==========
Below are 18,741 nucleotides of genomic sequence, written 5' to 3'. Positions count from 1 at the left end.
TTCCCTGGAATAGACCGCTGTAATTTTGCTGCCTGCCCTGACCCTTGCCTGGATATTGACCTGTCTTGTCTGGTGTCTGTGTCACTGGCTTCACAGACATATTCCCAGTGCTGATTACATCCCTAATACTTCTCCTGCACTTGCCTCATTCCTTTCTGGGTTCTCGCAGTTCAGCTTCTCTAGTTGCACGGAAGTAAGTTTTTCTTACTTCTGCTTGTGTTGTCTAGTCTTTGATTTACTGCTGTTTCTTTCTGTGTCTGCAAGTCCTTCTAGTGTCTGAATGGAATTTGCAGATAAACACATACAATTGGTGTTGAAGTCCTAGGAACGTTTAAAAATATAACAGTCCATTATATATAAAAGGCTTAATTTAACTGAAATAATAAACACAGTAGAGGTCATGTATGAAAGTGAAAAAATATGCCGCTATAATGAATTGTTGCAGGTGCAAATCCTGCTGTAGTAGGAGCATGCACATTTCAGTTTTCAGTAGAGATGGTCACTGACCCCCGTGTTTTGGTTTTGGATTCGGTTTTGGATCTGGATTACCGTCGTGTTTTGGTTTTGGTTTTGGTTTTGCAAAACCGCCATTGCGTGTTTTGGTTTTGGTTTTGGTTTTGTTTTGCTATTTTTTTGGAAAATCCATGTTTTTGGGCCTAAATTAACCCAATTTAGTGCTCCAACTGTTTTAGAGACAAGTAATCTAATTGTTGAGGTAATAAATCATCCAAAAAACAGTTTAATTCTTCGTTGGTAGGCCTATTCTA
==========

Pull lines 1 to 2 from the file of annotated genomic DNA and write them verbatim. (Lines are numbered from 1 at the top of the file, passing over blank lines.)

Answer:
Below are 18,741 nucleotides of genomic sequence, written 5' to 3'. Positions count from 1 at the left end.
TTCCCTGGAATAGACCGCTGTAATTTTGCTGCCTGCCCTGACCCTTGCCTGGATATTGACCTGTCTTGTCTGGTGTCTGTGTCACTGGCTTCACAGACATATTCCCAGTGCTGATTACATCCCTAATACTTCTCCTGCACTTGCCTCATTCCTTTCTGGGTTCTCGCAGTTCAGCTTCTCTAGTTGCACGGAAGTAAGTTTTTCTTACTTCTGCTTGTGTTGTCTAGTCTTTGATTTACTGCTGTTTCTTTCTGTGTCTGCAAGTCCTTCTAGTGTCTGAATGGAATTTGCAGATAAACACATACAATTGGTGTTGAAGTCCTAGGAACGTTTAAAAATATAACAGTCCATTATATATAAAAGGCTTAATTTAACTGAAATAATAAACACAGTAGAGGTCATGTATGAAAGTGAAAAAATATGCCGCTATAATGAATTGTTGCAGGTGCAAATCCTGCTGTAGTAGGAGCATGCACATTTCAGTTTTCAGTAGAGATGGTCACTGACCCCCGTGTTTTGGTTTTGGATTCGGTTTTGGATCTGGATTACCGTCGTGTTTTGGTTTTGGTTTTGGTTTTGCAAAACCGCCATTGCGTGTTTTGGTTTTGGTTTTGGTTTTGTTTTGCTATTTTTTTGGAAAATCCATGTTTTTGGGCCTAAATTAACCCAATTTAGTGCTCCAACTGTTTTAGAGACAAGTAATCTAATTGTTGAGGTAATAAATCATCCAAAAAACAGTTTAATTCTTCGTTGGTAGGCCTATTCTA